Lawyers don't grow old, they just lose their appeal.

I may not be perfect, but parts of me are excellent.

It is with sayings such as these that Gene and Suzy Sullivan hope to build an empire - in the T-shirt business, that is.

The Sullivans are the owners of Fancy Tee's a new design T-shirt store in Springfield Mall, and they are already planning for a major expansion in the coming year.

As consumers become increasingly more interested in putting some kind of statement on their shirts - a form of communication previously reserved for the bumpers of automobiles - the Sullivans become increasingly rich.

Fancy Tee's has hundreds of different designs that they will put on any one of several styles of T'shirts, sweatshirts or even hats.

And, if a ready-made design isn't your cup of tea - maybe you are not interested in KISS or the Greatful Dead - Fancy Tee's will imprint any saying you want with one of a variety of letter styles.

Particularly popular sayings include the two at the beginning of this story and others like "College," a take-off on the shirt worn by John Belushi in the move "Animal House."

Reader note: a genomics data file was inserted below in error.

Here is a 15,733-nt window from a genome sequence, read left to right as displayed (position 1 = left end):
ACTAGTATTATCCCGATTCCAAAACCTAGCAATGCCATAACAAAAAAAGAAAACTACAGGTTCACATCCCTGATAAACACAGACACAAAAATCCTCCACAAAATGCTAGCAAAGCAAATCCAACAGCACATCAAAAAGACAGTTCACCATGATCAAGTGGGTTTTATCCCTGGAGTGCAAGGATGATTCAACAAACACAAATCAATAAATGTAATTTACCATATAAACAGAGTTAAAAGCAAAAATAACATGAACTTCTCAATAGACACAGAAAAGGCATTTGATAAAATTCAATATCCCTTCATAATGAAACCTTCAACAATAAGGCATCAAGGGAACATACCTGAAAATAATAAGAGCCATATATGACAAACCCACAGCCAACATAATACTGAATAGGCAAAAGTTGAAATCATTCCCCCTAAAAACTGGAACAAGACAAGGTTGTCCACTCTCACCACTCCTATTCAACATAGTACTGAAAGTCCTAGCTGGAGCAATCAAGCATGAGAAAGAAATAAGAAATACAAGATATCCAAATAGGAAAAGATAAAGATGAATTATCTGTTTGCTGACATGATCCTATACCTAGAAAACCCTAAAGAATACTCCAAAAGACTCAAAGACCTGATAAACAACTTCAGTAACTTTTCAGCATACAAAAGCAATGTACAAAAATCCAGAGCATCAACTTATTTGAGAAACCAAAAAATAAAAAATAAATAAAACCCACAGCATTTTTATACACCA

"We have two types of shoppers," said Gene Sullivan in an interview. "We have browsers, and we have people who come in with a specific request. We just had Fairfax High School ask us to make up shirts with the name of every graduating senior on them."

Sullivan said he does shirts for many sports teams and clubs, but his best business, like the rest of retailing is in December.

"The T-shirt has become an ideal gift," he said. "It's cheap and people can wear them all year round."

Sullivan said he will be adding a new feature soon - computer photograph shirts. A computer will take a picture of a customer and reproduce the picture simultaneously on a T-shirt.

Business has been brisk for Fancy Tee's since it was opened in August. "I expect to do about $250,000 of business in our first year," Sullivan said. "The most I originally hoped for was $200,000."

A sales representative for companies like Adidas - the sporting goods makers - and a few mills, Sullivan hit upon the idea of a T-shirt store when he began to sell more and more of them as customer for his goods.

"Two years ago, there may have been 10,000 T-shirt stores around the country," he says, "but now it's at least twice that."

Sullivan said he decided to go into Springfield Mall because "it's the second most productive mall in the state of Virginia, behind Tysons." He said he is planning two more stores for next year at undisclosed locations.

Expansion appears to be a good idea. Using Sullivan's estimates, his revenue is coming in at a rate of more than $300 per year per square foot in his 800-square-foot store.

That's about the same rate Bloomingdales gets for its downtown New York store, considered one of the most profitable and best run in the business.